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V.A. health care debacle is nothing new

In Health, National News, News Media, Opinion, Politics, Senior Lifestyle, Uncategorized on May 27, 2014 at 8:06 am

DIH LOGOAs an organization that serves more than 9 million, it would be difficult to imagine a more complicated system than the United States office of Veterans Affairs (V.A.). Recent allegations of wrong doing within the V.A. health care system has erupted in congressional investigations and strong admonishment from President Obama, one of a half-dozen occupants of the Oval Office under whom this system has thoroughly failed its distinguished beneficiaries.

Naturally, the White House spin doctors tried to express the president’s astonishment and outrage over this issue with their typical press room song and dance. When he finally spoke about the matter publically last Wednesday, Mr. Obama said, “I will not stand for it. There must be consequences.”

Of course there was absolutely no mention of exactly what kinds of consequences.  Even more insulting was the way the administration has fained ignorance about one of the worst kept secrets in America – that there is a mind-blowing level of back-door politics and bureaucracy grinding away below the V.A.’s spit and polished façade.

In the 1992 movie, "Article 99," Kiefer Sutherland struggles to adapt to a broken V.A. system.

In the 1992 movie, “Article 99,” Kiefer Sutherland struggles to adapt to a broken V.A. system.

Critics of the administration are also using this crisis to, once again, lambaste Democrats over Obamacare, to which they compare the crippled V.A. medical system. Some of them have even suggested that the problems deep in the core of the V.A. health care system will eventually overwhelm Obamacare in a similar manner.

Plagued with technical issues and lackluster participation, the “Affordable Care Act” has not been the overwhelming success once envisioned. Legislating mandated health care coverage for all is one thing, but managing patient care based on politics is quite another.

But if you think it’s a stretch to compare the V.A. problems with eventual Obamacare snags, consider this.  Once the Affordable Care Act became law, the U.S. Government suddenly turned into a middle man for selling health insurance and controlling the care received by the patients. Keep in mind this isn’t a “Conservative vs. Liberal” problem. The simple lesson to be learned here is that the government should stay out of the health care business.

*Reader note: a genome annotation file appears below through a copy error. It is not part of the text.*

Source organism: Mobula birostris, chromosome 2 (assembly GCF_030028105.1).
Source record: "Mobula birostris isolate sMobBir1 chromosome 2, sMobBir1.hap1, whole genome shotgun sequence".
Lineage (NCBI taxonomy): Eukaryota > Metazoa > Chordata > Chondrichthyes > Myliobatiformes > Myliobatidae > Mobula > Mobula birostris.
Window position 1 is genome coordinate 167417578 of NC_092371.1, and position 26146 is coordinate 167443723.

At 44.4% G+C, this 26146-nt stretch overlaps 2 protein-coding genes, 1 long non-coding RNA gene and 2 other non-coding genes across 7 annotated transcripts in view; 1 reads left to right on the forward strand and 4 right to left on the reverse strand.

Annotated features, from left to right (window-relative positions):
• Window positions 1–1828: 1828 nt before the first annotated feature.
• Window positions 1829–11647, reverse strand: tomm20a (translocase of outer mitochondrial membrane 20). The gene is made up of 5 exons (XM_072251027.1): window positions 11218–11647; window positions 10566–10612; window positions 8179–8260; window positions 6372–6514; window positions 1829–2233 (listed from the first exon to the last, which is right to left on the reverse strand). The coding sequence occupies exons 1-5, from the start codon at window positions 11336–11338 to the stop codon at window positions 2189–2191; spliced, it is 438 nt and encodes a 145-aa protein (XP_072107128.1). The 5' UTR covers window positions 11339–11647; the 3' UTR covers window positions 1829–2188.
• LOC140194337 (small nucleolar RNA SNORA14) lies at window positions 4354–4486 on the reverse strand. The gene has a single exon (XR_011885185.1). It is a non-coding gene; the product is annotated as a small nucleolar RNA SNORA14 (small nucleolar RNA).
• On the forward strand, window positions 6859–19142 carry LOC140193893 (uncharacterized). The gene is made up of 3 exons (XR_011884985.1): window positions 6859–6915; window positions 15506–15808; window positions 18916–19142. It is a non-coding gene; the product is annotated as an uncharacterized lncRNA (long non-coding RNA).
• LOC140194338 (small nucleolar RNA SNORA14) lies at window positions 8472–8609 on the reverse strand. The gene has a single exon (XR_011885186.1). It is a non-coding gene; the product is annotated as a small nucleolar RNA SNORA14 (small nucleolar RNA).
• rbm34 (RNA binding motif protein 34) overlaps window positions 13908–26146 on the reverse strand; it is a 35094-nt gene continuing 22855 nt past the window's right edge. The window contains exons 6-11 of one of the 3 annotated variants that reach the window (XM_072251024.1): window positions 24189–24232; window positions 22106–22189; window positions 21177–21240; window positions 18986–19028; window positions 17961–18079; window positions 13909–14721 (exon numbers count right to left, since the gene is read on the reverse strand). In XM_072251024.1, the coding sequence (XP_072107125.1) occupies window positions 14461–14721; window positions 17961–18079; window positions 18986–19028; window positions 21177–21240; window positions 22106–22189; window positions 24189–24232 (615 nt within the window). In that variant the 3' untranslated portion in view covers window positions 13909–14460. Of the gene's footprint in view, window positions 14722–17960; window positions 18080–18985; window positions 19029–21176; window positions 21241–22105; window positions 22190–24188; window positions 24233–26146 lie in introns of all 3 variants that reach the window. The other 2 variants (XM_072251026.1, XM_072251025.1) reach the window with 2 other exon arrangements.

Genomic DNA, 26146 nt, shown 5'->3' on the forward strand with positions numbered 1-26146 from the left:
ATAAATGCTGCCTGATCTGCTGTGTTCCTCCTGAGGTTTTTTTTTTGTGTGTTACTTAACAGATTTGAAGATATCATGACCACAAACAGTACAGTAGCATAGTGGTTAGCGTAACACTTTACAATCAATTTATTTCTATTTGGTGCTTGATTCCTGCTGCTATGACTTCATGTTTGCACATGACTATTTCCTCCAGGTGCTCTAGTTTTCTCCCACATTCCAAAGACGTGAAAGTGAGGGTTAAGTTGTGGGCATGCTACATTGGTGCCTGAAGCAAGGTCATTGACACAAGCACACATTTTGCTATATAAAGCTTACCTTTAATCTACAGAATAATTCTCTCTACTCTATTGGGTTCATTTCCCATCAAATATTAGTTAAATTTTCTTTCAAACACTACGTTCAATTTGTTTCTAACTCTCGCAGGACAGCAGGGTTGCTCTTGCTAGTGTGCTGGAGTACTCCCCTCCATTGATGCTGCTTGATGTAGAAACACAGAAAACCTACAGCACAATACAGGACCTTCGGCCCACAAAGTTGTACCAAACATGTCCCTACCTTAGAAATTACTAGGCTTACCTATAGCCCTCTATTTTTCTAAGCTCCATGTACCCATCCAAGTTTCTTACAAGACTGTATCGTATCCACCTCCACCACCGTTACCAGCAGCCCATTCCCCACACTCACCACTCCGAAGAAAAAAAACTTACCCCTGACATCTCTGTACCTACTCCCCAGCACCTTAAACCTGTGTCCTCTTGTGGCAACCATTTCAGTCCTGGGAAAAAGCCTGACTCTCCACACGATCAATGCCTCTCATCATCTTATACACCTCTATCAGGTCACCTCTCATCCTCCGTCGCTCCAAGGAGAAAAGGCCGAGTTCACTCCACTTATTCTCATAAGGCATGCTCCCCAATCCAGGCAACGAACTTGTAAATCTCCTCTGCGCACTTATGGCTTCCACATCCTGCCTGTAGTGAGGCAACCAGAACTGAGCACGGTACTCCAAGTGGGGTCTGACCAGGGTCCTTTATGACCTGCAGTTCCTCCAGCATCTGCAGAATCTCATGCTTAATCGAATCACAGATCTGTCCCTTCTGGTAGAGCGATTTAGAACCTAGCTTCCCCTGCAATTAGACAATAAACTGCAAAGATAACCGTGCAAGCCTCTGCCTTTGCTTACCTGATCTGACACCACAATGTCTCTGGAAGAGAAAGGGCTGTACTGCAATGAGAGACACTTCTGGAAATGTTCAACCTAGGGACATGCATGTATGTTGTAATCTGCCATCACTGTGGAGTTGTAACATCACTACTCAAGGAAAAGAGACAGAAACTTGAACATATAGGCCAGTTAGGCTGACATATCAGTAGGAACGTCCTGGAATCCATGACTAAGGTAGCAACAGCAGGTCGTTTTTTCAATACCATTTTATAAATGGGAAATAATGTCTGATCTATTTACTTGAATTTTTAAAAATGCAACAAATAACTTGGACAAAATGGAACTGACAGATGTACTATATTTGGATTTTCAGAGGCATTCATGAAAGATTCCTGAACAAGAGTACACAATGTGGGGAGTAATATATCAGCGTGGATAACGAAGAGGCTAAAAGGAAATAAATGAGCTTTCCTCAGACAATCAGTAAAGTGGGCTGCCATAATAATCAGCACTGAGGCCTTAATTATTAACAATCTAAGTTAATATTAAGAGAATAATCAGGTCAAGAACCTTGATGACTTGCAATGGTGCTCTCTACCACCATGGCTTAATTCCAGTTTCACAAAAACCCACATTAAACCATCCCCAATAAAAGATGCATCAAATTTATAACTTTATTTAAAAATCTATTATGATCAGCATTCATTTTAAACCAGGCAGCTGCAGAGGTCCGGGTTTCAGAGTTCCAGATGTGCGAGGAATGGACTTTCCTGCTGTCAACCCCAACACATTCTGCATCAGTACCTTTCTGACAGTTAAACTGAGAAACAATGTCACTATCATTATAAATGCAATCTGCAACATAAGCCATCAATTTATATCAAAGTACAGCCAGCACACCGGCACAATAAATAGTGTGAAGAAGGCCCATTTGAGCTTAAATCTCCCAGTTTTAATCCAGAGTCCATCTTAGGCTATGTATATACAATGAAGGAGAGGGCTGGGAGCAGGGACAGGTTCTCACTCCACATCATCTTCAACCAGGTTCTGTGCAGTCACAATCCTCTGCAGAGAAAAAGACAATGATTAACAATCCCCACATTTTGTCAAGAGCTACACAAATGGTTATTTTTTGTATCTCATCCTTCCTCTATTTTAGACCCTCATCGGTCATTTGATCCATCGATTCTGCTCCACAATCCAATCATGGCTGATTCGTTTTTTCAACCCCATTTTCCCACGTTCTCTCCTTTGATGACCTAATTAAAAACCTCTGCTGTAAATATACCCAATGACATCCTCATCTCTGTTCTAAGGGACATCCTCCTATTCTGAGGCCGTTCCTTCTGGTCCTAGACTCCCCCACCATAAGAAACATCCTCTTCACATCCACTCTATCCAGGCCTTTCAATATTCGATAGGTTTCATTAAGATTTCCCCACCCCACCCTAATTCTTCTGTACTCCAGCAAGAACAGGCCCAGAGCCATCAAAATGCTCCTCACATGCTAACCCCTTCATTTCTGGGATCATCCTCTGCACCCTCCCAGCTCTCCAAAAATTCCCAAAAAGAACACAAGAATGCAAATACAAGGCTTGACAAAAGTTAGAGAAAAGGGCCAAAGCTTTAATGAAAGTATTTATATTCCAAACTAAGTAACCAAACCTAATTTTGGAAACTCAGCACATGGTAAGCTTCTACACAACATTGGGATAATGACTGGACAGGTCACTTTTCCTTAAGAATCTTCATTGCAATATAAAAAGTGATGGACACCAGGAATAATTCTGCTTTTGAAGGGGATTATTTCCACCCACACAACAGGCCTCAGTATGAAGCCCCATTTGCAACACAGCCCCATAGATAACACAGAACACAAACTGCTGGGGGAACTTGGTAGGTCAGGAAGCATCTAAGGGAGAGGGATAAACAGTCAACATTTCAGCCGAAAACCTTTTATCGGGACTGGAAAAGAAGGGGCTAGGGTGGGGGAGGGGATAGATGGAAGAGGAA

As for the existing V.A. problems, the congressional hearings so far have managed to do little more than humiliate the head honcho, Veterans Affairs Secretary Eric Shinseki, a guy who, while maybe turning a blind eye to these concerns, most certainly inherited the majority of them.

Way back in 1992 director Howard Deutch released a dramatic comedy  called, “Article 99,” which followed a V.A. hospital intern played by Kiefer Sutherland who struggled to acclimate in ridiculously bureaucratic and money-driven system where patients are either denied treatment or made to wait months for life-saving procedures until it’s too late. In a style similar to Robert Altman’s original 1970 film, “MASH,” the main characters are dedicated doctors who regularly defy government rules to help get their veteran patients urgently needed care.

Set in present day – 1992, during the Clinton administration – “Article 99” exposes only a few known problems within the veterans’ health care system. Apparently, things grew increasingly worse.

Oddly enough, government’s treatment of veterans (of all ages) can often mirror the way in which American society deals with the elderly; by putting them off a few more times until they eventually die and the problem solves itself. Shameful.

Perhaps it’s time for the V.A.’s executives, congress and the president, maybe even Supreme Court justices, to be forced to wait a ridiculous amount of time for care. It’s a foregone conclusion that a solution would rapidly appear if the Obama daughters had to wait six months to get their tonsils out, or if John Boehner knew that coverage for some future tanning-induced skin cancer would be denied because it wasn’t a work-related condition. Instead, they enjoy free, top-of-the-line medical care, all on the dime of hard-working Americans, including veterans.

So what to do? Well making a blustering speech on TV is a start, but it’s also an overture to a lack of any real action. Firing the head guy is a gesture to appease the public but it’ll last about 12 seconds. Instead, the entire system needs a full shakedown. That’ll take time and money. Meanwhile, more veterans are waiting for treatment. Drop the bureaucracy and treat the patients, regardless of the paperwork and expense.